Interstitial lung disease or diffuse parenchymal lung disease comprises a large group of more than 150 heterogeneous disorders. As a result, patients with these disorders are a difficult group to treat because many of the therapies are individualized to each patient. The Interstitial Lung Disease Clinic at Baylor University Medical Center, part of Baylor Scott & White Health, provides comprehensive care to patients with ILD.
At Baylor Dallas and Baylor Scott & White All Saints Medical Center – Fort Worth, patients have access to a nationally recognized center with experts in ILD, pulmonary hypertension and transplant who provide accurate diagnoses and appropriate treatment plans. A key component of the program is education of both patients and providers. Best practices have been developed to meet the unique needs of patients with ILD and provide support to community physicians.
“We do a lot of co-management with our colleagues in the community as we clearly could not take care of all ILD patients in the area,” says Yolanda Mageto, MD, MPH, medical director of interstitial lung disease at Baylor Dallas. “We are always available for consults and to answer questions. We also have a large referral base of patients who are in rural areas and do not have regular access to large centers. We also see these patients and work with their local providers to do what is best for the patient.”
The center always looks for ways to improve the lives of its patients. In response to these efforts, Baylor Dallas has received a grant from the Three Lakes Foundation to develop a novel program for patients with pulmonary fibrosis, as well as providers. The Progressive Fibrosing ILD Quality of Life/Pathfinder Program will develop an ILD nurse position role that will be a liaison between community physicians and the ILD Program at Baylor Dallas.
For patients, a program will be developed to train patients, caregivers and volunteers to be “first responders” to patients who have received a diagnosis of pulmonary fibrosis. A newly diagnosed patient will be paired with a “seasoned” patient who will help the patient deal with the diagnosis from the social standpoint, dealing with non-medical issues and concerns, such as medications, disability insurance and oxygen use.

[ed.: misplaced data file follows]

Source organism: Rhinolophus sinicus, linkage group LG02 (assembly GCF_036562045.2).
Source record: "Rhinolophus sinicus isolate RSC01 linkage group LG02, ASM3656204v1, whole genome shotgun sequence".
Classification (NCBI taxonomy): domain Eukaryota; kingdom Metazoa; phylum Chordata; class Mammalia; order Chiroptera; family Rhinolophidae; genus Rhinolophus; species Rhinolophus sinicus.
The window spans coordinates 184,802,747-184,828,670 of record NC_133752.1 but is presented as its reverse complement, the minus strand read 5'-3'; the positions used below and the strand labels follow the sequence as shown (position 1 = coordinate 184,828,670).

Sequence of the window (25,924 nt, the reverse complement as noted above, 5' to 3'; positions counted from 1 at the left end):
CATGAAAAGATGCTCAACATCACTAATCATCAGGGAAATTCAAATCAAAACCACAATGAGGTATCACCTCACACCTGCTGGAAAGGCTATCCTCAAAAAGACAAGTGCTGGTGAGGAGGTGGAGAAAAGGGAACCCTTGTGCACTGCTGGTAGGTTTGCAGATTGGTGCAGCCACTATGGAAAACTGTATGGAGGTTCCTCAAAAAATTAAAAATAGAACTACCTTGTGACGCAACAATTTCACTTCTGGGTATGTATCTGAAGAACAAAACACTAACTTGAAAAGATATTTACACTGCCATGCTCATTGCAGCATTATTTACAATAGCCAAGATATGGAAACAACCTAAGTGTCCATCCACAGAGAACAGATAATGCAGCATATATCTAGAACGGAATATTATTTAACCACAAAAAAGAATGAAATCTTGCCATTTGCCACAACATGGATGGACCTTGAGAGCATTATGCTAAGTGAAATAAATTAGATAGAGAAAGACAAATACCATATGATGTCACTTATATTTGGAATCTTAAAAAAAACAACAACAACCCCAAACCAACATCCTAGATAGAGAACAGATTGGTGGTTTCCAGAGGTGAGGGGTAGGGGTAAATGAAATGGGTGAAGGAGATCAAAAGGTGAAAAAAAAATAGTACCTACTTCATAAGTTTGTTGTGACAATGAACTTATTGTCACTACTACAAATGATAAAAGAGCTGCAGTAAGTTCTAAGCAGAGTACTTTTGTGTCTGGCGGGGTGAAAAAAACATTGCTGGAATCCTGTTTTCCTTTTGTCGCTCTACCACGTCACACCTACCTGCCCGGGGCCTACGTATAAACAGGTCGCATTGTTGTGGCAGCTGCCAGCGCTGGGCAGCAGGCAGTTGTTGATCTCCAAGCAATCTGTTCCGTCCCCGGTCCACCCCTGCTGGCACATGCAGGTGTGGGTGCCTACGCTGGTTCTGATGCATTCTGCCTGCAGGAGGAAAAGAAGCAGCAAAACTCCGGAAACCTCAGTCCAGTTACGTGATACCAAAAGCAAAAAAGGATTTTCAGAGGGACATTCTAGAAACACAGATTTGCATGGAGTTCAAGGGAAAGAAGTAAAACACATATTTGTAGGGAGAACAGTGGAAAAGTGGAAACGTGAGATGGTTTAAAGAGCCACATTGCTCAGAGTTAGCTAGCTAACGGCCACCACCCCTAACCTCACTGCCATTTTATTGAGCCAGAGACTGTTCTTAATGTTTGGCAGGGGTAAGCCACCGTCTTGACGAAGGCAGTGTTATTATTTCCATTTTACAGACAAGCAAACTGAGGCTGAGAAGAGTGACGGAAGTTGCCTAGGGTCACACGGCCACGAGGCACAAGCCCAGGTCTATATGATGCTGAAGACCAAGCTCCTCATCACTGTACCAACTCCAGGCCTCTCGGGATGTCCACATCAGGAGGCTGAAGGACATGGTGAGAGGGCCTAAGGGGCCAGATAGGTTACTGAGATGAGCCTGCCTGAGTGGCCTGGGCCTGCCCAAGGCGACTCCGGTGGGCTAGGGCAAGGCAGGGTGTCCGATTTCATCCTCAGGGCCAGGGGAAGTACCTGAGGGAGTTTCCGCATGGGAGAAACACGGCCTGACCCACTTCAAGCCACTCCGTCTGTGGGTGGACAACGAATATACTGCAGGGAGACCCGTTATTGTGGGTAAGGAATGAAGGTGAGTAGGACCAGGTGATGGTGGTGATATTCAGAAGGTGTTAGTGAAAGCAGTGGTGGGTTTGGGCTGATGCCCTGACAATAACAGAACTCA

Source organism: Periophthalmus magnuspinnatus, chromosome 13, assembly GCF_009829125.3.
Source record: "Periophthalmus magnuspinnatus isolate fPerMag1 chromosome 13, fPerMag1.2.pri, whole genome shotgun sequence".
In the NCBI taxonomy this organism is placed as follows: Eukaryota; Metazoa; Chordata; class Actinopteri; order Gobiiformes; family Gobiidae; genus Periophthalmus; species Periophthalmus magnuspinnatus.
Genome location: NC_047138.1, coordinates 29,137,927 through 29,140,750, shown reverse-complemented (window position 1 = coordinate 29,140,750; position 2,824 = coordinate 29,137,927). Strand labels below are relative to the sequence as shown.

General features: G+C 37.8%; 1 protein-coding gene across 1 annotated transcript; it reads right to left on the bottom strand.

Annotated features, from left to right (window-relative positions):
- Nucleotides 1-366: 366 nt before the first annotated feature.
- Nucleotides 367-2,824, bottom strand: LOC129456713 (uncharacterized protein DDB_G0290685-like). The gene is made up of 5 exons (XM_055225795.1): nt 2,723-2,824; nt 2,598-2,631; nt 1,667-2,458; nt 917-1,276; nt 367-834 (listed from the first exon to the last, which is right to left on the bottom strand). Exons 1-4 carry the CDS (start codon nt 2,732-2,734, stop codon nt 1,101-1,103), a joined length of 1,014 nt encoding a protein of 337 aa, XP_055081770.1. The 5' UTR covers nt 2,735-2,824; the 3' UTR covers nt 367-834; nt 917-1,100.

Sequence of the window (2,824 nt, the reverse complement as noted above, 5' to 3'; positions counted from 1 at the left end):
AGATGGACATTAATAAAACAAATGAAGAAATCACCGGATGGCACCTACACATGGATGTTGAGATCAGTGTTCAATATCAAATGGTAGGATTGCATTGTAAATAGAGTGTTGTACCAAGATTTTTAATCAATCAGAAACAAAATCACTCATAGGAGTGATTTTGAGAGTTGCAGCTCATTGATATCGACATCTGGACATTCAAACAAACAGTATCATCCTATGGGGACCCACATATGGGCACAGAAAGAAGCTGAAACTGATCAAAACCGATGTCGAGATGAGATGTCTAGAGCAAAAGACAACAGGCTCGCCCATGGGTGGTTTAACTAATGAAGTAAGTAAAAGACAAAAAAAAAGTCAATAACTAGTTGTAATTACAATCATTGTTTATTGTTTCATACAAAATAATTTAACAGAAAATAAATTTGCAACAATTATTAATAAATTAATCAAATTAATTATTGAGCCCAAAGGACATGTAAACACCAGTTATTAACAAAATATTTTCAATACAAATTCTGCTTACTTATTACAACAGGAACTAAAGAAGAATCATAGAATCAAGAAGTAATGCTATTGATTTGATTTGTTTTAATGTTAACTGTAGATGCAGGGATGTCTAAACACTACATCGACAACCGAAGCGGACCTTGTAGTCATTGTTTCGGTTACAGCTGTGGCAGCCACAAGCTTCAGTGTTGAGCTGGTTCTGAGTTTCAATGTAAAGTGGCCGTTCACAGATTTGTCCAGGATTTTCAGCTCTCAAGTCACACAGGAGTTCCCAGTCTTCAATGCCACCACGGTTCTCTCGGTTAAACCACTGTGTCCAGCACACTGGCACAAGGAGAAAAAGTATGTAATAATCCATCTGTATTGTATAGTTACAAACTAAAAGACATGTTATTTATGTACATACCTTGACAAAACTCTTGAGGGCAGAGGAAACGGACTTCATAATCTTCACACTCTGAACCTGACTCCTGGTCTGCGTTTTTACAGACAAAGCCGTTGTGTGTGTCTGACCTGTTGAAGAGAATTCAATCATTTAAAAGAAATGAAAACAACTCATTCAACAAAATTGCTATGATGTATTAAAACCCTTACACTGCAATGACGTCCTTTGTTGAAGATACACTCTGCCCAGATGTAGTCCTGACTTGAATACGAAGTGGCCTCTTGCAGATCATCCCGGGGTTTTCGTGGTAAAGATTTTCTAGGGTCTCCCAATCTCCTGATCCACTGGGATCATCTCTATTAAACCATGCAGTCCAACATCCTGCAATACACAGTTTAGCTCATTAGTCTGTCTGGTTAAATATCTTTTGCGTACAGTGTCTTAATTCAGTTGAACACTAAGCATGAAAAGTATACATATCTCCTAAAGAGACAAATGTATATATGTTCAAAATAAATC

“This is a unique and exciting research study because such a program doesn’t yet exist in the ILD world,” Dr. Mageto says. “It is similar to the patient navigation that many cancer programs offer, but it will be geared to the needs of ILD patients. We will look at patients who receive certain educational interventions and those who do not to validate whether the educational components improve their quality of life. We hope to make it portable to other institutions using their local support groups working with their ILD centers to make life better for patients with ILD.”
The advanced lung disease group at Baylor Dallas has numerous ongoing research studies into new treatments for pulmonary fibrosis, pulmonary hypertension, lung transplant, scleroderma, asthma and allergic bronchopulmonary aspergillosis. Two of the trials are testing two brand-new anti-fibrotic agents for pulmonary fibrosis. Another trial will look at patients with pulmonary fibrosis who develop pulmonary hypertension as a complication. Currently, there are no approved drugs for treatment of that patient population. An additional study will look at treating scleroderma with a new biologic agent. All three trials are being administered through Baylor Scott & White Research Institute, the research and development arm of Baylor Scott & White Health.
“While with COVID-19 all studies have been put on hold nationally, we are still looking for patients and starting to screen again to be ready to rapidly re-engage once it is safe for our patients and providers to move forward,” Dr. Mageto says.